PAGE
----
WASHINGTON -- Certain medications that are intended to prevent breast cancer will be fully covered under Obamacare, in new guidance set to be issued by the Department of Health and Human Services Thursday morning.
Women at increased risk of breast cancer can receive so-called chemoprevention drugs, including tamoxifen and raloxifene, without a co-pay or other out-of-pocket expense.
Under Obamacare, most health insurance companies and employer plans must offer certain preventive services at no cost to patients.
The American Cancer Society Cancer Action Network praised the announcement in a statement Thursday.
"This policy means millions of women at high risk for breast cancer will know they can access proven risk-reducing medications at no cost to them," said spokesman Steve Weiss. "Studies show that even modest cost sharing can keep patients from taking advantage of proven preventive tests and therapies. By making prevention more accessible and affordable, the health care law is helping people stay healthy and avoid the high costs of treatment after diagnosis.”
The new coverage comes after the U.S. Preventive Services Task Force recommended in September that women at increased risk of breast cancer, due to age, family history or other factors, take drugs such as tamoxifen and raloxifene. The panel said it found "adequate evidence" that treatment with one of those drugs "can significantly reduce the relative risk (RR) for invasive ER-positive breast cancer in postmenopausal women who are at increased risk for breast cancer."
The Preventive Task Force is composed of independent, volunteer physicians and academics selected by HHS. The group makes recommendations to physicians on which preventive services to offer to patients, giving treatments letter grades.
Items or services rated A or B by the Preventive Task Force must be covered under Obamacare without co-pay or deductible by non-grandfathered plans.
"A preventive service is something that is intended to keep something bad from happening," Virginia Moyer, chair of the Preventive Task Force, said in an October interview with PBS NewsHour. "What we do as a task force is we carefully evaluate the science. The science that tells us whether a preventive service is going to benefit people."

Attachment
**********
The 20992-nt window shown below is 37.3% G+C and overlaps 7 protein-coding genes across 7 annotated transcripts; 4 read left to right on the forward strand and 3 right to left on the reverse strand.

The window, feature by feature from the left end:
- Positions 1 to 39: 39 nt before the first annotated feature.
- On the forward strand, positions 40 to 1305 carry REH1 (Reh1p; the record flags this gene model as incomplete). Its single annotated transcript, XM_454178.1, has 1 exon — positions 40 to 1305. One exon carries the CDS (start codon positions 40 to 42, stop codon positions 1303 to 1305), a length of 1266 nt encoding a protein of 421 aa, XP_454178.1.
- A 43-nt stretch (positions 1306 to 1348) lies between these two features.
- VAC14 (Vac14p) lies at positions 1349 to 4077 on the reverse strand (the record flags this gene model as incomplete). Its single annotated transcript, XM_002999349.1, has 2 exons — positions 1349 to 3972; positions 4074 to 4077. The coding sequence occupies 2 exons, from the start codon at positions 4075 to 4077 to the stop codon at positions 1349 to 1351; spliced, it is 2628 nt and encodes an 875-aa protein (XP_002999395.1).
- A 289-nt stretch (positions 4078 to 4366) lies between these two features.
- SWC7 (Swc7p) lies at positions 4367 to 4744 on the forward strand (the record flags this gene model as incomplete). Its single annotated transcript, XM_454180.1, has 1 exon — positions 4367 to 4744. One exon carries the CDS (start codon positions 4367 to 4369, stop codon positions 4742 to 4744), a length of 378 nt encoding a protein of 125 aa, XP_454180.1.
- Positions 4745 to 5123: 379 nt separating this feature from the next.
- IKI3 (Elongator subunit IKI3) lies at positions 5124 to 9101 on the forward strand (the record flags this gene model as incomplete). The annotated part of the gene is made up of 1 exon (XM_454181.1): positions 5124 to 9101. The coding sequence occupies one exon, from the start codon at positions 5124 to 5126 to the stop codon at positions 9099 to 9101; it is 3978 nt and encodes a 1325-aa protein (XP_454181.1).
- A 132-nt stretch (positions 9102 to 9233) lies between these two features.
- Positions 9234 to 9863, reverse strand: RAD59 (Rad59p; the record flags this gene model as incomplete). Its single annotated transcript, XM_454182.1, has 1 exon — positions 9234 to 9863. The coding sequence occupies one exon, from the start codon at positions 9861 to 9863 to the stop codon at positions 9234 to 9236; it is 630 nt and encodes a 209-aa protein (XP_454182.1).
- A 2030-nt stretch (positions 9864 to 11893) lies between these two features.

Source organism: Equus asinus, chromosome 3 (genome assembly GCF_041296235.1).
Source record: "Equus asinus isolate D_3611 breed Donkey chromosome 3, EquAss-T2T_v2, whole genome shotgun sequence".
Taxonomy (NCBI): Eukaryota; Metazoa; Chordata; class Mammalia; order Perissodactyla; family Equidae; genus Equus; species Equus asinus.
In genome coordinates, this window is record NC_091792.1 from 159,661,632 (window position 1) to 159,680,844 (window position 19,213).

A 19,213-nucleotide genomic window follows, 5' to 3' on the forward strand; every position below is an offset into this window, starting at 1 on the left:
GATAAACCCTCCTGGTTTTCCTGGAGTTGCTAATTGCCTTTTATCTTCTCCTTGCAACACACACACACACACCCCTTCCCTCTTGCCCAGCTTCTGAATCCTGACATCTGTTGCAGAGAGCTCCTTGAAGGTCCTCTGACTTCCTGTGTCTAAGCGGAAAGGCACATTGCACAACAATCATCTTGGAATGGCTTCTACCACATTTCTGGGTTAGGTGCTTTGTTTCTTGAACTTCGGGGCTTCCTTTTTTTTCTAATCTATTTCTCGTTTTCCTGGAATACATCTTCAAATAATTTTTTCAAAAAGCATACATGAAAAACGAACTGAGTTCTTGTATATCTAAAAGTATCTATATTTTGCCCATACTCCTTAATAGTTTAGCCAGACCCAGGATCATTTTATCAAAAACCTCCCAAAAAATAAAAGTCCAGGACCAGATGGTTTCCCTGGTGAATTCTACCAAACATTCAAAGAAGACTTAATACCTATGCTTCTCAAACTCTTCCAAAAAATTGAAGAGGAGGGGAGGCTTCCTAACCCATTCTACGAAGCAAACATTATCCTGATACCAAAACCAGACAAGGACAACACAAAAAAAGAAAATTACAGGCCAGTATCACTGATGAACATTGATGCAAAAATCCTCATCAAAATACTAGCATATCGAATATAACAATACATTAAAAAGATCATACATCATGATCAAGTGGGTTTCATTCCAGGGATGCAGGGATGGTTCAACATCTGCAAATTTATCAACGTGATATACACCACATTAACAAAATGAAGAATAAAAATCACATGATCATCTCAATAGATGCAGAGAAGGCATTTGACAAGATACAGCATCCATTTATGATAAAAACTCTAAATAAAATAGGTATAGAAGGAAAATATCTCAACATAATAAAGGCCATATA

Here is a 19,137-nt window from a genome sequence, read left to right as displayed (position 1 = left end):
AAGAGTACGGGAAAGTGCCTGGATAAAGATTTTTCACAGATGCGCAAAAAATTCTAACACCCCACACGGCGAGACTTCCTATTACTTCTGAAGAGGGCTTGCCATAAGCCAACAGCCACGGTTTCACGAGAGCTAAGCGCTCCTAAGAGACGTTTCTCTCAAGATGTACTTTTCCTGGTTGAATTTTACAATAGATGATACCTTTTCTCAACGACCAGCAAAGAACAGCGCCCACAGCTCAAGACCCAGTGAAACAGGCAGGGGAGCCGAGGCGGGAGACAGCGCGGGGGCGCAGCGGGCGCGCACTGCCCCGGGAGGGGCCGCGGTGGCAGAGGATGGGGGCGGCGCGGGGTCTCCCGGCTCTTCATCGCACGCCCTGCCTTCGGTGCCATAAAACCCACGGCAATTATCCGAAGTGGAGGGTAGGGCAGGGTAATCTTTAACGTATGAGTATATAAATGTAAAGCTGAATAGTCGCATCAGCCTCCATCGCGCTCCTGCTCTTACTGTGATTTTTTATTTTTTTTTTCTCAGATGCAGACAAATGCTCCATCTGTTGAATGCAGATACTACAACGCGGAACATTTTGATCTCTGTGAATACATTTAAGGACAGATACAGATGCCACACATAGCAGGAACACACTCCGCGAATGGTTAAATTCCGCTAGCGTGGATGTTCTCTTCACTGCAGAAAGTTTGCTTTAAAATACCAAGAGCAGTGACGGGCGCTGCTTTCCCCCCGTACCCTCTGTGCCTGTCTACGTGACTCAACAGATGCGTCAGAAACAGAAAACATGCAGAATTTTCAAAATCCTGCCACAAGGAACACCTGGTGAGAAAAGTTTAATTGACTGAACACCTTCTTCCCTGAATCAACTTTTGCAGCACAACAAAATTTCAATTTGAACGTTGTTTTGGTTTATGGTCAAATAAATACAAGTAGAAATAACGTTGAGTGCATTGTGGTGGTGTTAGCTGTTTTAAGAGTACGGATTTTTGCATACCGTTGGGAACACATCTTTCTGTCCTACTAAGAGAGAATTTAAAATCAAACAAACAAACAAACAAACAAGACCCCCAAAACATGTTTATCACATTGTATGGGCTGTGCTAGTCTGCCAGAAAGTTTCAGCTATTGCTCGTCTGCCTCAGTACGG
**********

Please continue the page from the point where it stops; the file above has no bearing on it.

Explaining Thursday's clarification, an HHS official told The Huffington Post, "What this means is HHS is making sure people know that because of this recent Task Force recommendation, there is now an additional option available for free for women who are at an increased risk of breast cancer."
Women older than 40 can also receive free breast cancer mammography screenings every one to two years under Obamacare. Genetic counseling and chemoprevention counseling for women at higher risk for breast cancer are covered as well.
Since the passage of Obamacare, USPSTF has also recommended services like screenings for HIV, counseling for obesity and vision screenings for children.
Below is the clarifying language HHS released:
On September 24, 2013, the USPSTF issued new recommendations with respect to breast cancer. What changes must plans make to comply with the new recommendations?
The USPSTF recently revised its “B” recommendation regarding medications for risk reduction of primary breast cancer in women. The September 2013 recommendation now says:
The USPSTF recommends that clinicians engage in shared, informed decisionmaking with women who are at increased risk for breast cancer about medications to reduce their risk. For women who are at increased risk for breast cancer and at low risk for adverse medication effects, clinicians should offer to prescribe risk-reducing medications, such as tamoxifen or raloxifene.
Accordingly, for plan or policy years beginning one year after the date the recommendation or guideline is issued (in this case, plan or policy years beginning on or after September 24, 2014), non-grandfathered group health plans and non-grandfathered health insurance coverage offered in the individual or group market will be required to cover such medications for applicable women without cost sharing subject to reasonable medical management.